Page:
'RFC' contains the RFC number assigned to the namespace.

'Authority' contains the name of the maintaining authority for the namespace.

'Contact_Email' contains the email address used to contact the maintaining authority.

'Mailing_List' contains the URL or subscription email address of the mailing list used by the maintaining authority.

'URL' contains the URL of the registry for this namespace.

The determination of whether an Internet-Draft meets the above conditions and the decision to grant or withhold such authority rests solely with the IESG and is subject to the normal review and appeals process associated with the RFC process.

3.4. Syntax Extensions to RFC 3339

The following rules extend the ABNF syntax defined in [RFC3339] in order to allow the inclusion of an optional suffix: the extended date/time format is described by the rule date-time-ext.

time-zone-initial = ALPHA / "." / "_"
time-zone-char    = time-zone-initial / DIGIT / "-" / "+"
time-zone-part    = time-zone-initial *13(time-zone-char)
                    ; but not "." or ".."
time-zone-name    = time-zone-part *("/" time-zone-part)
time-zone         = "[" time-zone-name "]"

namespace         = 1*alphanum
namespace-key     = 1*alphanum
suffix-key        = namespace ["-" namespace-key]

suffix-value      = 1*alphanum
suffix-values     = suffix-value *("-" suffix-value)
suffix-tag        = "[" suffix-key "=" suffix-values "]"
suffix            = [time-zone] *suffix-tag

date-time-ext     = date-time suffix

alphanum          = ALPHA / DIGIT
Figure 2: ABNF grammar of extensions to RFC 3339

3.5. Examples

Here are some examples of Internet extended date/time format.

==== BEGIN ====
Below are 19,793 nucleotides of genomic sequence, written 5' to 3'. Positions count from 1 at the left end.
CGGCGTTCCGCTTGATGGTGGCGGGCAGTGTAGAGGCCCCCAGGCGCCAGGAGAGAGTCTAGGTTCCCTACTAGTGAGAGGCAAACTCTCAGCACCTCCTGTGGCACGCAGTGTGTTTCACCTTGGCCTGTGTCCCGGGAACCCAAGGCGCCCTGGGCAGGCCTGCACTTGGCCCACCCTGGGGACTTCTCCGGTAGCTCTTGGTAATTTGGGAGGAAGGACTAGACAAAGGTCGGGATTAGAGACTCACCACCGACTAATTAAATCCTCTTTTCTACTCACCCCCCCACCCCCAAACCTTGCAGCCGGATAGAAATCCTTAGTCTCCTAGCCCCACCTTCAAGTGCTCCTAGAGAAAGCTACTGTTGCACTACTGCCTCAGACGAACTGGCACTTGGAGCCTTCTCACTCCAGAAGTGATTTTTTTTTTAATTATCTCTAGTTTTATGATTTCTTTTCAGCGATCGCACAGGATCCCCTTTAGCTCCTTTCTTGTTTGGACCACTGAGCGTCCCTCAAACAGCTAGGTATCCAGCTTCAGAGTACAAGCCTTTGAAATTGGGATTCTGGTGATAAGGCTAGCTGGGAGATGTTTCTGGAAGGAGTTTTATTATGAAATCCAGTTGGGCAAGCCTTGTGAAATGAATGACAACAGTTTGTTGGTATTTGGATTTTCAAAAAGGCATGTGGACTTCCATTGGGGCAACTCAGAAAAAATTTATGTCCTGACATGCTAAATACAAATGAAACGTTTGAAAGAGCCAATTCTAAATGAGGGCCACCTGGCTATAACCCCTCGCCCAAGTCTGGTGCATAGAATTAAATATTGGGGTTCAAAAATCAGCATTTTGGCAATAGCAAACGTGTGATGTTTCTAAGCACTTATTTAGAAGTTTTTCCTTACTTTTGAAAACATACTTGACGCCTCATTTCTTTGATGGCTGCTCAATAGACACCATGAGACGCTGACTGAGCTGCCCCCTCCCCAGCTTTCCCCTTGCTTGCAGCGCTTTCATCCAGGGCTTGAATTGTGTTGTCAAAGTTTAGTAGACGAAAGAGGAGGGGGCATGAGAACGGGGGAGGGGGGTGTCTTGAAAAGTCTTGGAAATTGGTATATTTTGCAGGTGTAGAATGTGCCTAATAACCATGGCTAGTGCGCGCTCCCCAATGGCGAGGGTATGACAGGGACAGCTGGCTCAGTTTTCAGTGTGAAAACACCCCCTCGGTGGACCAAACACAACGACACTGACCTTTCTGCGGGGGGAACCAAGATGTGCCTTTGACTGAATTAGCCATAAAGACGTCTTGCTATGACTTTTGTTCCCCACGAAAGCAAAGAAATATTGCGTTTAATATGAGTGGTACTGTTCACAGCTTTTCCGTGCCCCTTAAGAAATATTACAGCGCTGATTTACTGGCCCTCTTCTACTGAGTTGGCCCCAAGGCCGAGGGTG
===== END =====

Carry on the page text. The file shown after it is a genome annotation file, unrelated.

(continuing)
Figure 3 represents 39 minutes and 57 seconds after the 16th hour of December 19th, 1996 with an offset of -08:00 from UTC. Note that this is the same instant in time as 1996-12-20T00:39:57Z, expressed in UTC.

Figure 4: Adding a timezone name

Figure 4 represents the exact same instant as the previous example but additionally specifies the human time zone associated with it ("Pacific Time") for time-zone-aware implementations to take into account.

Figure 5: Projecting to the Hebrew calendar

Figure 5 represents the exact same instant but it informs calendar-aware implementations that they should project it to the Hebrew calendar.

Figure 6: Adding tags in private use namespaces

Figure 6, based on Figure 3, utilizes the private use namespace to declare two additional pieces of information in the suffix that can be interpreted by any compatible implementations and ignored otherwise.

4. IANA Considerations

Multi-character namespaces are assigned by IANA using the "IETF Review" policy defined by [RFC8126]; the IETF review process needs to be based on the requirements laid out in Section 3.3.

5. Security Considerations


6. References

6.1. Normative References

Phillips, A. and M. Davis, "Matching of Language Tags", BCP 47, RFC 4647, .
Phillips, A., Ed. and M. Davis, Ed., "Tags for Identifying Languages", BCP 47, RFC 5646, .
Bradner, S., "The Internet Standards Process -- Revision 3", BCP 9, RFC 2026, DOI 10.17487/RFC2026, , <>.
Hovey, R. and S. Bradner, "The Organizations Involved in the IETF Standards Process", BCP 11, RFC 2028, DOI 10.17487/RFC2028, , <>.
Bradner, S., "Key words for use in RFCs to Indicate Requirement Levels", BCP 14, RFC 2119, DOI 10.17487/RFC2119, , <>.
Klyne, G. and C. Newman, "Date and Time on the Internet: Timestamps", RFC 3339, DOI 10.17487/RFC3339, , <>.
Crocker, D., Ed. and P. Overell, "Augmented BNF for Syntax Specifications: ABNF", STD 68, RFC 5234, DOI 10.17487/RFC5234, , <>.
Cotton, M., Leiba, B., and T. Narten, "Guidelines for Writing an IANA Considerations Section in RFCs", BCP 26, RFC 8126, DOI 10.17487/RFC8126, , <>.
Leiba, B., "Ambiguity of Uppercase vs Lowercase in RFC 2119 Key Words", BCP 14, RFC 8174, DOI 10.17487/RFC8174, , <>.

6.2. Informative References

"Unicode CLDR Project", <>.
"International Earth Rotation Service Bulletins", <>.
ISO, "Data elements and interchange formats — Information interchange — Representation of dates and times", ISO 8601:1988, , <>.
"ITU-R TF.460-6. Standard-frequency and time-signal emissions", , <>.
"Java SE 8, java.time.format, DateTimeFormatter: ISO_ZONED_DATE_TIME", <>.
Mills, D., "Network Time Protocol (Version 3) Specification, Implementation and Analysis", RFC 1305, DOI 10.17487/RFC1305, , <>.

Appendix A. Acknowledgements


Authors' Addresses

Ujjwal Sharma
Igalia, S.L.
Bugallal Marchesi, 22, 1º
15008 A Coruña
Carsten Bormann
Universität Bremen TZI
Postfach 330440
D-28359 Bremen